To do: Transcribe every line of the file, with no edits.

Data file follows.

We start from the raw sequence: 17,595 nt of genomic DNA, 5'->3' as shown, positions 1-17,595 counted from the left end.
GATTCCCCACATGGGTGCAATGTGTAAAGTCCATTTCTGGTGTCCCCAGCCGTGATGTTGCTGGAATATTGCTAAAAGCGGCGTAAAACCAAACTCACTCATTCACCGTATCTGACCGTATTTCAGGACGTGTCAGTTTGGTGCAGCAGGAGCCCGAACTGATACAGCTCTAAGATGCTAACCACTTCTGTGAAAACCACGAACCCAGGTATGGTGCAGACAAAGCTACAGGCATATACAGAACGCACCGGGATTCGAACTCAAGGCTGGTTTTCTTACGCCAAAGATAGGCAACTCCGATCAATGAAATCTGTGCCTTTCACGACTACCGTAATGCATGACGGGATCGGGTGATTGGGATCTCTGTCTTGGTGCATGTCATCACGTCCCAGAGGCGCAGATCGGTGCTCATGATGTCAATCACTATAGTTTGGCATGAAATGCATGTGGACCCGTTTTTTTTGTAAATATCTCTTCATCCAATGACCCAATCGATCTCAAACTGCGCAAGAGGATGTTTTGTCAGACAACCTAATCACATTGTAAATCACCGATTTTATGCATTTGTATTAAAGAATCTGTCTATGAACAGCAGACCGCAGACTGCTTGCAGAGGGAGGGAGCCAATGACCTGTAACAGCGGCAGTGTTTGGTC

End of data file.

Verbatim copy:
We start from the raw sequence: 17,595 nt of genomic DNA, 5'->3' as shown, positions 1-17,595 counted from the left end.
GATTCCCCACATGGGTGCAATGTGTAAAGTCCATTTCTGGTGTCCCCAGCCGTGATGTTGCTGGAATATTGCTAAAAGCGGCGTAAAACCAAACTCACTCATTCACCGTATCTGACCGTATTTCAGGACGTGTCAGTTTGGTGCAGCAGGAGCCCGAACTGATACAGCTCTAAGATGCTAACCACTTCTGTGAAAACCACGAACCCAGGTATGGTGCAGACAAAGCTACAGGCATATACAGAACGCACCGGGATTCGAACTCAAGGCTGGTTTTCTTACGCCAAAGATAGGCAACTCCGATCAATGAAATCTGTGCCTTTCACGACTACCGTAATGCATGACGGGATCGGGTGATTGGGATCTCTGTCTTGGTGCATGTCATCACGTCCCAGAGGCGCAGATCGGTGCTCATGATGTCAATCACTATAGTTTGGCATGAAATGCATGTGGACCCGTTTTTTTTGTAAATATCTCTTCATCCAATGACCCAATCGATCTCAAACTGCGCAAGAGGATGTTTTGTCAGACAACCTAATCACATTGTAAATCACCGATTTTATGCATTTGTATTAAAGAATCTGTCTATGAACAGCAGACCGCAGACTGCTTGCAGAGGGAGGGAGCCAATGACCTGTAACAGCGGCAGTGTTTGGTC